The front two rows of seats in the Lecture Theatre at Worthing Library were given over to the Veterans. There they sat, proudly, some wearing medals on their chests, waiting for the proceedings to begin. Among them a few
who were not veterans themselves but were representing fathers or grandfathers who had sadly died before they saw their stories published.
Yes, today was the launch
of the Military Voices book and website and I was there as one of 45 volunteers who have been inspired and humbled by the experience of interviewing these Grand Old Men and Women.
It was my first job, with a fellow volunteer, to escort the veterans to their seats. One old gent took my offered arm with alacrity. It wasn't often these days, he said with a twinkle in his eye, that he had such an attractive young
woman on his arm. I told him he was a "silver tongued lizard" (one of Mr B's favourite sayings in such circumstances) which made him shake with laughter. So much so that I was afraid he might trip over his feet on the steps and pitch head-first into Row 3
or 4 where we volunteers had been allocated seats.
My second task for the day was to provide a "volunteer's perspective" for the assembled audience. What
a responsibility! I had to speak, not only for myself, but for all my fellow volunteers - moreover I also had to follow on from an incredibly moving presentation when we all listened in on just some the Military Voices (you can hear them for yourself
on the new website - go to www.westsussex.gov.uk and search on Military Voices.) Most of those in the audience were in tears. Yes, before I started to speak.
I didn't think twice when the call came through for volunteers to help with a brand new project recording Military Voices. I had been a volunteer on a similar project, the Great War project, and while researching and writing
up four different case studies, I had grown to feel quite close to the men concerned. Regular readers will remember me fondly relating the stories of Arthur the Hero, Ernest the Farm Boy, Albert the Gardener and Arthur the Artist. I had wished so often that
I could actually hear them tell their stories. On this new project I knew I would.
I decided to offer my services on two teams - the research team and the interviewing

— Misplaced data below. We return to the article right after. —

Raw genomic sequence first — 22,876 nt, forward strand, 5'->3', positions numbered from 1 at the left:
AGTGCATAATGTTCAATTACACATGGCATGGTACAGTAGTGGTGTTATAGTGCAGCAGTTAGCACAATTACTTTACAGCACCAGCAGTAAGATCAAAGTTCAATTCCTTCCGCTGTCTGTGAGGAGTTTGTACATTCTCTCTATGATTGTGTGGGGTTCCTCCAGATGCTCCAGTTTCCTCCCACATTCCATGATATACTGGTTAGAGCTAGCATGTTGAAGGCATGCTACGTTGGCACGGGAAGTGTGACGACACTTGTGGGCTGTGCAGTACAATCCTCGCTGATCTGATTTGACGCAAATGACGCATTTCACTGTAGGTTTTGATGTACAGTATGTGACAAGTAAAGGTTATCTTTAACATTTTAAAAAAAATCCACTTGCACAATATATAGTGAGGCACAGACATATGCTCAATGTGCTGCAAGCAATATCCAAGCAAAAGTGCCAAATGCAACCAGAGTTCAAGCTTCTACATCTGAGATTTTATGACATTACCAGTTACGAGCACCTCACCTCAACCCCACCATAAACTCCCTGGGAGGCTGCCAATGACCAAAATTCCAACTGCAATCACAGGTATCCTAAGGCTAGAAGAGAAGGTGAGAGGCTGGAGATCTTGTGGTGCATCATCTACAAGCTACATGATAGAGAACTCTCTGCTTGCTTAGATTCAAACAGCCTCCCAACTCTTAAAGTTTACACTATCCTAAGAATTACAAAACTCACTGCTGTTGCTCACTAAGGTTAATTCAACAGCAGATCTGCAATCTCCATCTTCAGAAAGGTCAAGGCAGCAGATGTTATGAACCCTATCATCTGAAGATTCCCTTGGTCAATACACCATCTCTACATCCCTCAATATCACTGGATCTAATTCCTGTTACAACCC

team. After all, why join one team, when you could join two? For both teams, full training was provided and at the training for the interviewing team I was introduced to my partner, Peter. Together we would share the task of drawing up questions, setting up
video and sound equipment, carrying out interviews, taking photographs and writing up our findings. I was lucky because Peter and I made an excellent team. After particularly inspiring interviews we would drive home unable to think or talk about anything
else - on at least one occasion we were so busy sharing our thoughts that we missed a turning and got lost on the way back. No, I wasn't driving, Peter was. Oh ye of little faith!
Peter and I had talked beforehand about how we would handle it if our interviewee was hesitant or reluctant - but each and every one we interviewed seemed only too delighted to tell their stories. Their powers of recall were simply amazing. We were
concerned that setting up the equipment, testing out sound levels, explaining paperwork might seem intrusive - but we needn't have worried. By the time we had finished each interview and turned off the recorder, it felt like we were all old friends.
I am not a military historian though volunteering on the Military Voices project has definitely increased my knowledge of military campaigns. It has made me think a
lot about bravery, about the courage of setting off for a foreign land with no idea what might lie ahead. I can't imagine what it must have been like in the thick of fighting in France, in Burma, in India, at sea. I can't imagine the fear of never knowing
when you might be under attack. Thanks to the veterans who spoke to Peter and me, I have a better understanding of what they went through - and I am in even greater awe of them. Six of the veterans have died since they told their stories, including one of
the men we interviewed. It has brought home how very important it was to gather all these stories before it is too late.
At the end of the event I travelled home by bus, clutching my copy
of the massive tome in which all the Military Voices have been gathered. I was remembering standing on the dais, saying my piece and looking down at those heroes of many a conflict seated in those first two rows.
I know all the volunteers would agree that it was an honour and a privilege to record their Military Voices.
I hope we
did them proud.